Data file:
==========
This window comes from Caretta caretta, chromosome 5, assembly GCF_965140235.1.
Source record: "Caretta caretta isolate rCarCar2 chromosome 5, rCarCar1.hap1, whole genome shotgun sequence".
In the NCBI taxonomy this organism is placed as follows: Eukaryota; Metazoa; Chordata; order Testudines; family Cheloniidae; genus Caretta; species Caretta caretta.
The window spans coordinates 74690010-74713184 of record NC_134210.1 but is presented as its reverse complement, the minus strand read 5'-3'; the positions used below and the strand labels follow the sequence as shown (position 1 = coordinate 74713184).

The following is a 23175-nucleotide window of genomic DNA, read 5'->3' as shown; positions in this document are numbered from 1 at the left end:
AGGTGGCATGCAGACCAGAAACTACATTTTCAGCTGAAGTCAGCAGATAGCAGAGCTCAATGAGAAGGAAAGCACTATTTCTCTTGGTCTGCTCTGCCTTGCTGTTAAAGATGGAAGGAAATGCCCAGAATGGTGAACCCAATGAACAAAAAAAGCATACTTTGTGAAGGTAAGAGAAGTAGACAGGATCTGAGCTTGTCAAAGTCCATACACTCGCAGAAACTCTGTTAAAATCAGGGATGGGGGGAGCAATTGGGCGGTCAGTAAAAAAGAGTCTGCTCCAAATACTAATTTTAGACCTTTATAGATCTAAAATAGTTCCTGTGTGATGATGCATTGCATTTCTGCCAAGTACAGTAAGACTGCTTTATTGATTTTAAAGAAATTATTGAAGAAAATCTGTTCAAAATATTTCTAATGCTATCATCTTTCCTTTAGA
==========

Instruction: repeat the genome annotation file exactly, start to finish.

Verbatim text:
This window comes from Caretta caretta, chromosome 5, assembly GCF_965140235.1.
Source record: "Caretta caretta isolate rCarCar2 chromosome 5, rCarCar1.hap1, whole genome shotgun sequence".
In the NCBI taxonomy this organism is placed as follows: Eukaryota; Metazoa; Chordata; order Testudines; family Cheloniidae; genus Caretta; species Caretta caretta.
The window spans coordinates 74690010-74713184 of record NC_134210.1 but is presented as its reverse complement, the minus strand read 5'-3'; the positions used below and the strand labels follow the sequence as shown (position 1 = coordinate 74713184).

The following is a 23175-nucleotide window of genomic DNA, read 5'->3' as shown; positions in this document are numbered from 1 at the left end:
AGGTGGCATGCAGACCAGAAACTACATTTTCAGCTGAAGTCAGCAGATAGCAGAGCTCAATGAGAAGGAAAGCACTATTTCTCTTGGTCTGCTCTGCCTTGCTGTTAAAGATGGAAGGAAATGCCCAGAATGGTGAACCCAATGAACAAAAAAAGCATACTTTGTGAAGGTAAGAGAAGTAGACAGGATCTGAGCTTGTCAAAGTCCATACACTCGCAGAAACTCTGTTAAAATCAGGGATGGGGGGAGCAATTGGGCGGTCAGTAAAAAAGAGTCTGCTCCAAATACTAATTTTAGACCTTTATAGATCTAAAATAGTTCCTGTGTGATGATGCATTGCATTTCTGCCAAGTACAGTAAGACTGCTTTATTGATTTTAAAGAAATTATTGAAGAAAATCTGTTCAAAATATTTCTAATGCTATCATCTTTCCTTTAGA